Many of us may qualify as “makers,” but how about a “maker of machines?” [Danielle Applestone] tells us what kinks to look for whilst embarking on your hardware startup adventure. Co-founder of Other Machine Co, the company that makes a PCB Mill that holds tolerances as tight as a thousandth of an inch, [Danielle] holds degrees in chemistry and materials science from MIT and UT Austin. While she may tell you that the math for running a hardware company is easy, knowing what numbers to crunch and keeping track of them has been part of her key to success. So take 20, and give yourself a moment to take in [Danielle’s] tips from her Hackaday Superconference talk on beating the hurdles ahead in the land of hardware startups.
Small Co; “Big” Data
Like many startups, Other Machine’s encroaching launch date pressured the team to release their product into the wild untested. Denied the luxury of time to find bugs, OtherMachine pushed onward with a clever scheme that enabled them to learn the most from their users: shrewd logging of
production manufacturing data for every mill ever sold. Who assembled the mill? Check. What suppliers provided this mills parts? Check. What version of the assembly instructions that were used to assemble this mill? Check. With a detailed cluster of metadata, Other Machine can track down and even predict problems in specific batches of machines based on faults reported from a single user. With so much data at their fingertips, they even developed an in-house app to facilitate the process of logging mill data.
Armed with this data, launching an untested product isn’t an aimless leap into the unknown. It’s a well-timed jump with hooks set deep into the process that enables OtherMachine to learn from their products while they’re in the field.
Customers as Royalty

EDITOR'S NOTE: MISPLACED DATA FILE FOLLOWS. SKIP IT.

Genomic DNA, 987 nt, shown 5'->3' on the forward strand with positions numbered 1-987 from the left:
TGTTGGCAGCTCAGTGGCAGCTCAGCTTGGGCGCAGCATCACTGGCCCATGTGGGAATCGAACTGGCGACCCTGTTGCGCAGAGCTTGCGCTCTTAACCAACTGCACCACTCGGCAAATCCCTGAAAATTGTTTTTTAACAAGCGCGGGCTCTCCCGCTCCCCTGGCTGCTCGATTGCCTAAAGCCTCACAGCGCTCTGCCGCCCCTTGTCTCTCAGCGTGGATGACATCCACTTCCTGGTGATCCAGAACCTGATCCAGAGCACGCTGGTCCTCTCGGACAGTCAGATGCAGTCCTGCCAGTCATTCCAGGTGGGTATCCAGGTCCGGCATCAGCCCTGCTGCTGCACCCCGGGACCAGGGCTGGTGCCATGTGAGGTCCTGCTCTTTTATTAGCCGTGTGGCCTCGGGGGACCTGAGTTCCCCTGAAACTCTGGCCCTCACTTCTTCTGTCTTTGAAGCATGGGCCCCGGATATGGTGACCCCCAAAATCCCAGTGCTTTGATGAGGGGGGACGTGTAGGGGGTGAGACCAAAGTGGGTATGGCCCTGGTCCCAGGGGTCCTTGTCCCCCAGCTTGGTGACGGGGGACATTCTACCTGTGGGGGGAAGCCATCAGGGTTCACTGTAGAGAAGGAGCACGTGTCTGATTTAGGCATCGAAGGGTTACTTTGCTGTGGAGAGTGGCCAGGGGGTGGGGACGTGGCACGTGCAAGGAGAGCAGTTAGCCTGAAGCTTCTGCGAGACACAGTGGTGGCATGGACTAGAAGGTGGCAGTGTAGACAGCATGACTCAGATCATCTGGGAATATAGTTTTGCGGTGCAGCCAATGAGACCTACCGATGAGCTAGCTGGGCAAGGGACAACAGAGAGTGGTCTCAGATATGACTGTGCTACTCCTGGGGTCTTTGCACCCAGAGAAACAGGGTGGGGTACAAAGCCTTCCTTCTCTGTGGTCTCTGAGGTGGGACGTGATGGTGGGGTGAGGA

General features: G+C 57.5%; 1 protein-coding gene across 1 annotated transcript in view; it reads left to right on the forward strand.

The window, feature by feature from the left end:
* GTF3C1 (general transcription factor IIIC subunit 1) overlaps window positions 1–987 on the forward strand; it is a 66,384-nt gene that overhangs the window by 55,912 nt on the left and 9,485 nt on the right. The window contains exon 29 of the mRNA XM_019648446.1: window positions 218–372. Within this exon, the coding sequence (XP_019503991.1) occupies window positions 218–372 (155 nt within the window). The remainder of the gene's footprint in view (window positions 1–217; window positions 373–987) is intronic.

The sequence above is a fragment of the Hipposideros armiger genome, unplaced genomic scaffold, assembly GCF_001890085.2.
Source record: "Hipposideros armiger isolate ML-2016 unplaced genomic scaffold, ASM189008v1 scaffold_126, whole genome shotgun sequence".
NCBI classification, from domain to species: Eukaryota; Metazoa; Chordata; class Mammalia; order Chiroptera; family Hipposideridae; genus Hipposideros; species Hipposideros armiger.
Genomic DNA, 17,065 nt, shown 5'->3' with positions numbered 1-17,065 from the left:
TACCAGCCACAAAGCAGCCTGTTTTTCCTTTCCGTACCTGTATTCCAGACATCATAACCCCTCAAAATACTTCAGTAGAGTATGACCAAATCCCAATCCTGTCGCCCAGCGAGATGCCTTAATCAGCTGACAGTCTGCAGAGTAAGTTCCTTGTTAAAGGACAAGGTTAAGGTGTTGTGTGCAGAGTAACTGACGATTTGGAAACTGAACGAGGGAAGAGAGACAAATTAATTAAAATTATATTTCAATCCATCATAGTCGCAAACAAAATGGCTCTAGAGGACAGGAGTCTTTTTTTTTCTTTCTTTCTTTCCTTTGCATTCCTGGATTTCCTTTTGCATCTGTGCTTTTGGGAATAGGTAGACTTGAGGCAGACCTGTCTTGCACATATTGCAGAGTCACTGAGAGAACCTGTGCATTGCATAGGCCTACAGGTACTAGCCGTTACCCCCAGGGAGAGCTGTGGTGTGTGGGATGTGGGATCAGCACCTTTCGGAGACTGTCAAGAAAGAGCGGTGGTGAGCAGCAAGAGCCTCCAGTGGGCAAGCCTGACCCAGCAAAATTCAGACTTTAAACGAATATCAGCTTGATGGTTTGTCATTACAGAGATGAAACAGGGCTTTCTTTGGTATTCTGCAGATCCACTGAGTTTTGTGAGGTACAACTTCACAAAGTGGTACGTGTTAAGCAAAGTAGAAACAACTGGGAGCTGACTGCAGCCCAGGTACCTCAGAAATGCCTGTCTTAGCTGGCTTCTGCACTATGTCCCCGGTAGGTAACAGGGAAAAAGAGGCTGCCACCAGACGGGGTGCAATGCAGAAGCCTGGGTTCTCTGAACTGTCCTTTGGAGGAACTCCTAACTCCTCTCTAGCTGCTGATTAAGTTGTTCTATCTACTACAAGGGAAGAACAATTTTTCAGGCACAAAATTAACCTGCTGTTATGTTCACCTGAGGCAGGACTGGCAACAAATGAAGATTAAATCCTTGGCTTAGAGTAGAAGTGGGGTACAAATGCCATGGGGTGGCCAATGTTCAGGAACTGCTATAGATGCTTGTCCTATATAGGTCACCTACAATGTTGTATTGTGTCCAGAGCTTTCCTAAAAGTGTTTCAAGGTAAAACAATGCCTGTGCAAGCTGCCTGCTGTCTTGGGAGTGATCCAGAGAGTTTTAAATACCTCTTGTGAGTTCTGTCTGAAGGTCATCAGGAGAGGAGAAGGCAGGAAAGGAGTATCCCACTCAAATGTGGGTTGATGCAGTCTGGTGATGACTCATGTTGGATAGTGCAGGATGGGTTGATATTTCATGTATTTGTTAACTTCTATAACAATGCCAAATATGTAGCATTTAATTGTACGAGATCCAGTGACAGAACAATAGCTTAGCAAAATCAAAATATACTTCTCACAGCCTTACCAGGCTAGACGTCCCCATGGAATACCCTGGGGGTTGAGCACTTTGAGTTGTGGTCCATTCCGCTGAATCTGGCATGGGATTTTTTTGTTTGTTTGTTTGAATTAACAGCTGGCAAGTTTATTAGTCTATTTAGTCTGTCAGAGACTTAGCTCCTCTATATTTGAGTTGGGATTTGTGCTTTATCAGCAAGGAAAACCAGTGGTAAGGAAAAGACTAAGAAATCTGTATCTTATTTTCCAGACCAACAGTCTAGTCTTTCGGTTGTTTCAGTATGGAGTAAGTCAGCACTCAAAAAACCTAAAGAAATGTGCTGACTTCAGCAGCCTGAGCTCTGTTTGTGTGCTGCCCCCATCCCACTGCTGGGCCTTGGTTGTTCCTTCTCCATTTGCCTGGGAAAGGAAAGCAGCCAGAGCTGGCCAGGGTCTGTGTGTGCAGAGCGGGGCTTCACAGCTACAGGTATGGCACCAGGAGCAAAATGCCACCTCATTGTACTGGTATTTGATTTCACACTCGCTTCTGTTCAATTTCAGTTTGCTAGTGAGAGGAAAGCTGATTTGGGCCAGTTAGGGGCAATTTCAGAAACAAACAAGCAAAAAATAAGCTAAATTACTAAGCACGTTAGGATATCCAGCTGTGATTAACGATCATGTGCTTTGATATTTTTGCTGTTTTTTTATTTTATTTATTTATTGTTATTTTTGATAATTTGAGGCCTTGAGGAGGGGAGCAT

With a field full of untested machines, OtherMachine’s Kickstarter backers became the first guinea pigs at launch. To complicate matters, the OtherMill morphed in design as they were being sold. Parts were exchanged, modified, or added as the team continued to iterate on the design. To supplement the machine’s untested history and continuous shape-shifting, the team at Other Machine was ready to leap onto the customer’s problem at a moment’s notice. Their biggest asset? The fine-tuned tracking of each machine’s history from their extensive logging infrastructure. Sure, machines may have different bills-of-materials or CAD models, but because Other Machine can tell the story in great detail for each of their machines, they can provide the immediate, personal support for the machines that failed in the wild.
A Community-Tested Triumph
With the clever foresight to log the story of each mill, Other Machine Co. ran–and continues to run–a product-wide experiment to produce a PCB mill that works not just on their bench but also the bench of each of their customers. For potential buyers of the future–fear not! The OtherMill is a crowd-funded and community-tested success, and, for the truly skeptical, [Matt] gives us the inside scoop on just how shiny of a gem this tool really is.